Colombia’s authorities confirmed another massacre on Monday amid an apparently intensifying turf war over control over the border with Venezuela.
The bodies of three men and one woman were found in Puerto de Santander and a rural area of Cucuta, the main border crossing between the two countries and the capital of the Norte de Santander province.
The gruesome find comes three weeks after at least 10 men were killed in a shootout between illegal armed groups in Boca Grita, a town in Venezuela just five minutes from Cucuta.
Last week, Venezuelan authorities arrested five men walking around with three decapitated heads, according to newspaper El Tiempo. A decapitated body was found just four weeks earlier.
On social media, a video of armed men exhibiting decapitated heads has reportedly been circulating.
Meet the AUCV
The shootings and decapitations coincide with the announcement of a new “anti-guerrilla” paramilitary group, the United Colombo-Venezuelan Self-Defense Forces (AUCV), in the border region.
Anti-guerrilla pamphlets signed by this group have appeared in Cucuta and in towns on the Venezuelan side of the border, El Tiempo reported.
Javier Tarazona of Redes, a Venezuelan NGO that has been monitoring the activity of illegal armed groups in the region, told the newspaper that he believes that the AUCV aren’t new at all, but rather a merger of the AGC and the EPL, a regional guerrilla army that has been at war with the ELN over control of the coca-rich Catatumbo region since last year.
The EPL and the AGC allegedly agreed to work together to take over control over the cross-border drug trafficking routes controlled by “La Linea,” a regional crime group that allegedly works together with the ELN.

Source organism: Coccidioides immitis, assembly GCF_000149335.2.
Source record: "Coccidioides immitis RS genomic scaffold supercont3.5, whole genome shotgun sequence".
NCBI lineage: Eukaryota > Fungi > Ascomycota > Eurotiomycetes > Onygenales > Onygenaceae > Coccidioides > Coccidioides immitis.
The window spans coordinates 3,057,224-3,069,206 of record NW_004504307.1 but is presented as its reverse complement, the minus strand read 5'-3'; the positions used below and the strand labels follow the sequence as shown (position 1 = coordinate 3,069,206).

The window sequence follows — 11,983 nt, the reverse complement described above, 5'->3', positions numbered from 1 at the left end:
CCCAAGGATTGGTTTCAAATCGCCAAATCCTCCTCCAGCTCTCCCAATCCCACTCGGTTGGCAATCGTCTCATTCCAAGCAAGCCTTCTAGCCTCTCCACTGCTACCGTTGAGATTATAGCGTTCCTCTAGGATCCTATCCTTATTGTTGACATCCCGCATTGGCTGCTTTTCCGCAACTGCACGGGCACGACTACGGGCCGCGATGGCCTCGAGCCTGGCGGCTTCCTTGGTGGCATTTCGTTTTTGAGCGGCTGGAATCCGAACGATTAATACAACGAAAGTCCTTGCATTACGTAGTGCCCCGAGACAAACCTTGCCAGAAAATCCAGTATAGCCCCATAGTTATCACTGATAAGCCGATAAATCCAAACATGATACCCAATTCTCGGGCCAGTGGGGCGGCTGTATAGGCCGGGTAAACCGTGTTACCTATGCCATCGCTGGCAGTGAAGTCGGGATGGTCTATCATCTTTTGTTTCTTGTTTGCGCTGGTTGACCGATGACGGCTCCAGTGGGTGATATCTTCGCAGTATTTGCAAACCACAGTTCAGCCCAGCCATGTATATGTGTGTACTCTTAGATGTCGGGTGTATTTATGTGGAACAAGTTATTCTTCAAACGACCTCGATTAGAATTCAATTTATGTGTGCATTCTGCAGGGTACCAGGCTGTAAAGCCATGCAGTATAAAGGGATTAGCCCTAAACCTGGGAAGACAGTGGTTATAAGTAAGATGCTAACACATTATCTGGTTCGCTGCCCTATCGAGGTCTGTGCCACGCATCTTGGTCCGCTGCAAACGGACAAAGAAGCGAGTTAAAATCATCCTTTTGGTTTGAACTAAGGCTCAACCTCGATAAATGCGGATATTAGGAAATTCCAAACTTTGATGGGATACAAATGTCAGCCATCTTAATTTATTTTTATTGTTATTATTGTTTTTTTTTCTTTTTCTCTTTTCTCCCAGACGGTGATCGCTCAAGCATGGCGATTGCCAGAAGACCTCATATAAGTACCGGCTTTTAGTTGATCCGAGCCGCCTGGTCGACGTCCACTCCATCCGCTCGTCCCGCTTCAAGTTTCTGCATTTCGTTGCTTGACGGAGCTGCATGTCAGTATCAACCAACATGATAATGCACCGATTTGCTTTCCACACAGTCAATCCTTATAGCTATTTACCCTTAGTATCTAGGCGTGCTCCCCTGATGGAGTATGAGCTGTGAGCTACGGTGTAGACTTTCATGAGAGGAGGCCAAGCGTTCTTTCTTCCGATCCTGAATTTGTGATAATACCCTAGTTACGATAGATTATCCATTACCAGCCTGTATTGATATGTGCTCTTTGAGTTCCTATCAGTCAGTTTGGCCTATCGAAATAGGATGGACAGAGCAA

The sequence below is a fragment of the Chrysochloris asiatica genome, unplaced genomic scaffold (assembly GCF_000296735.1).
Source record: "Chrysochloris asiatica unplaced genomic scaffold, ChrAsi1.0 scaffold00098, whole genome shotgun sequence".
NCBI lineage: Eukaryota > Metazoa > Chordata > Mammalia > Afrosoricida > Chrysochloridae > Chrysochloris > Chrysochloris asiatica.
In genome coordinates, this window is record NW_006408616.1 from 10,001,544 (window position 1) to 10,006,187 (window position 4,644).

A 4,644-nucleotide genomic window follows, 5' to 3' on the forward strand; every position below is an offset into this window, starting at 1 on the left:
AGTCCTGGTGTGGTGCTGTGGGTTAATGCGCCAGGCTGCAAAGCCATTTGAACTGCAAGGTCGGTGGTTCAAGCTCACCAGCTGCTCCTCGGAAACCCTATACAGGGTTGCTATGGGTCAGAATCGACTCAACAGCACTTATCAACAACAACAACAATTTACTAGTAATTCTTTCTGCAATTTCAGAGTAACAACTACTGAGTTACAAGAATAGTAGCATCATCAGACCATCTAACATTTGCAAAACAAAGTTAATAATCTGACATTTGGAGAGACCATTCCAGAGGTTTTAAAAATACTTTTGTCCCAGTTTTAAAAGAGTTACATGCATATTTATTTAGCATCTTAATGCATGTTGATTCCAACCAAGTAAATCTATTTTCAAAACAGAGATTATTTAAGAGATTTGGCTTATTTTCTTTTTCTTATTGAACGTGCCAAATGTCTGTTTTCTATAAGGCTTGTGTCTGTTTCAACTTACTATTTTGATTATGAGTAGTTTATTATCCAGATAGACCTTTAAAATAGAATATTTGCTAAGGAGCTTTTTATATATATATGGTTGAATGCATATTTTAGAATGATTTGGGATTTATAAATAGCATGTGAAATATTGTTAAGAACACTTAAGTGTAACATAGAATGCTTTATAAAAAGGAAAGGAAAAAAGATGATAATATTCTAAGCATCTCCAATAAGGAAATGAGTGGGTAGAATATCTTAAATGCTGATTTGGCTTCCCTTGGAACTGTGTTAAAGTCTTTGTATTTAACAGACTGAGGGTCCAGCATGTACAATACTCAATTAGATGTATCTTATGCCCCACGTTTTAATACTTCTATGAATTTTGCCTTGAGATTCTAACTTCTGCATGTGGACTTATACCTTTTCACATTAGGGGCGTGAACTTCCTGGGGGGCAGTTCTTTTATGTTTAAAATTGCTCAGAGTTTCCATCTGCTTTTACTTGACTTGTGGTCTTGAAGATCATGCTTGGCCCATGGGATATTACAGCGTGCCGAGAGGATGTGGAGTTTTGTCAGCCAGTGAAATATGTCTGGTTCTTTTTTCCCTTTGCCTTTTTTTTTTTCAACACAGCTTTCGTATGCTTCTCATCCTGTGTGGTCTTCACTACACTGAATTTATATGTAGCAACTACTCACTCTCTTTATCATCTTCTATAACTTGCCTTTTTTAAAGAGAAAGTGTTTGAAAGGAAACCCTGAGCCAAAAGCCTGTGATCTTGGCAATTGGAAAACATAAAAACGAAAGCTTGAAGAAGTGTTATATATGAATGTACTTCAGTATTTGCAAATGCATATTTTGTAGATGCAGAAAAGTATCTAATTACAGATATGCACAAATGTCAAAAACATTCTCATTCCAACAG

Tarazona’s hypothesis is supported by Nestor Rosania of the Security and Peace Study Center of the Pontificia Bolivariana University in Medellin, who added that the anti-guerrilla rhetoric only serves to cover up their criminal objectives.
What they are looking for, according to people in the area, is to give it the characteristics of an internal conflict, as happened some years ago with the self-defense groups, but in the end what they want is to control the illegal economies.
UPB professor Nestor Rosania
Indepaz, one of Colombia’s most renowned conflict monitors, confirmed the EPL-AGC merger is also at odds with drug trafficking organization “Los Rastrojos.”
This former branch of the Norte del Valle Cartel has been virtually wiped from the Colombian map by the AGC after more than a decade of rivalry, but continues to control some routes near Cucuta.
It’s not just drugs
The Venezuelan border has become of increased importance for drug traffickers because of Colombian and US authorities whose resources mainly go to drug trafficking routes in the west of Colombia.
The crisis in Venezuela and that country’s tensions with Colombia and the US has only benefited the illegal armed group and criminal organizations.
Before, the main business in the region was contraband and drugs, but with Venezuela in crisis, human trafficking has become a booming business too.
This has upped the stakes in the region and possibly accounts for the increase in violence.